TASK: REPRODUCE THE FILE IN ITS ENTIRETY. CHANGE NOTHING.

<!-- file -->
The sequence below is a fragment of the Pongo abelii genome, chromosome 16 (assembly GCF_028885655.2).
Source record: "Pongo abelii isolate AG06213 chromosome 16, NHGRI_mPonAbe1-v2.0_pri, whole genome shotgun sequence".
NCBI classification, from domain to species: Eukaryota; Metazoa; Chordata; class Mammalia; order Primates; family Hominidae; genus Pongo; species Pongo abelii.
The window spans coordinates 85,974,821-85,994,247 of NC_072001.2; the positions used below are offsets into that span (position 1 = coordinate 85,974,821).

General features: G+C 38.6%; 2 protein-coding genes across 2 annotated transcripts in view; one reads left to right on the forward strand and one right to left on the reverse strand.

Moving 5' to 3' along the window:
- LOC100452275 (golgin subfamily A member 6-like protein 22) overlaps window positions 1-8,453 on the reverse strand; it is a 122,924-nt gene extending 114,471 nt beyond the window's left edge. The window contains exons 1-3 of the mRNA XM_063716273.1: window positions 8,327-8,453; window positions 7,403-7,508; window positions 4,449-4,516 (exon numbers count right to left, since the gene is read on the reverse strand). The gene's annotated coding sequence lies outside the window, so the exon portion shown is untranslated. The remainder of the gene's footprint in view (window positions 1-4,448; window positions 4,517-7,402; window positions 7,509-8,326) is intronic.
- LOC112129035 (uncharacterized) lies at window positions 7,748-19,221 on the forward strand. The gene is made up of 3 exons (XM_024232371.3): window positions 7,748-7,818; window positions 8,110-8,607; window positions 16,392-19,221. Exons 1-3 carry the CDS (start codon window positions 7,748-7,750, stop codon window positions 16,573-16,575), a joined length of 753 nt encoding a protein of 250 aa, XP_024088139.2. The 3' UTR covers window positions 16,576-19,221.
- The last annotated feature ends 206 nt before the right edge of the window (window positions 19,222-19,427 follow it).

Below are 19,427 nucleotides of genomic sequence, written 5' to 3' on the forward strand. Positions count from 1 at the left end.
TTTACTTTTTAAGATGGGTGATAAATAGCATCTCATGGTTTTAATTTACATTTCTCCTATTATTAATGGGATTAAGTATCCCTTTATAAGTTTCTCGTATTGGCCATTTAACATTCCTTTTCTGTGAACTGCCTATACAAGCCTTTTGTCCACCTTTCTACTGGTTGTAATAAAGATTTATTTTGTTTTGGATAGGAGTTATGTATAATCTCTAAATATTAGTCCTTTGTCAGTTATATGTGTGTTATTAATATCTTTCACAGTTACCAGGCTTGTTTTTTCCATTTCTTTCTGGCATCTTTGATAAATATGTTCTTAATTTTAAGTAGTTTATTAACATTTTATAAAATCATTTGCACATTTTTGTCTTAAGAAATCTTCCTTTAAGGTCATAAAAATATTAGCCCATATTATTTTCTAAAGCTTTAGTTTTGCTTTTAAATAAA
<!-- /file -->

The sequence below is a fragment of the Pongo abelii genome, chromosome 16 (assembly GCF_028885655.2).
Source record: "Pongo abelii isolate AG06213 chromosome 16, NHGRI_mPonAbe1-v2.0_pri, whole genome shotgun sequence".
NCBI classification, from domain to species: Eukaryota; Metazoa; Chordata; class Mammalia; order Primates; family Hominidae; genus Pongo; species Pongo abelii.
The window spans coordinates 85,974,821-85,994,247 of NC_072001.2; the positions used below are offsets into that span (position 1 = coordinate 85,974,821).

General features: G+C 38.6%; 2 protein-coding genes across 2 annotated transcripts in view; one reads left to right on the forward strand and one right to left on the reverse strand.

Moving 5' to 3' along the window:
- LOC100452275 (golgin subfamily A member 6-like protein 22) overlaps window positions 1-8,453 on the reverse strand; it is a 122,924-nt gene extending 114,471 nt beyond the window's left edge. The window contains exons 1-3 of the mRNA XM_063716273.1: window positions 8,327-8,453; window positions 7,403-7,508; window positions 4,449-4,516 (exon numbers count right to left, since the gene is read on the reverse strand). The gene's annotated coding sequence lies outside the window, so the exon portion shown is untranslated. The remainder of the gene's footprint in view (window positions 1-4,448; window positions 4,517-7,402; window positions 7,509-8,326) is intronic.
- LOC112129035 (uncharacterized) lies at window positions 7,748-19,221 on the forward strand. The gene is made up of 3 exons (XM_024232371.3): window positions 7,748-7,818; window positions 8,110-8,607; window positions 16,392-19,221. Exons 1-3 carry the CDS (start codon window positions 7,748-7,750, stop codon window positions 16,573-16,575), a joined length of 753 nt encoding a protein of 250 aa, XP_024088139.2. The 3' UTR covers window positions 16,576-19,221.
- The last annotated feature ends 206 nt before the right edge of the window (window positions 19,222-19,427 follow it).

Below are 19,427 nucleotides of genomic sequence, written 5' to 3' on the forward strand. Positions count from 1 at the left end.
TTTACTTTTTAAGATGGGTGATAAATAGCATCTCATGGTTTTAATTTACATTTCTCCTATTATTAATGGGATTAAGTATCCCTTTATAAGTTTCTCGTATTGGCCATTTAACATTCCTTTTCTGTGAACTGCCTATACAAGCCTTTTGTCCACCTTTCTACTGGTTGTAATAAAGATTTATTTTGTTTTGGATAGGAGTTATGTATAATCTCTAAATATTAGTCCTTTGTCAGTTATATGTGTGTTATTAATATCTTTCACAGTTACCAGGCTTGTTTTTTCCATTTCTTTCTGGCATCTTTGATAAATATGTTCTTAATTTTAAGTAGTTTATTAACATTTTATAAAATCATTTGCACATTTTTGTCTTAAGAAATCTTCCTTTAAGGTCATAAAAATATTAGCCCATATTATTTTCTAAAGCTTTAGTTTTGCTTTTAAATAAA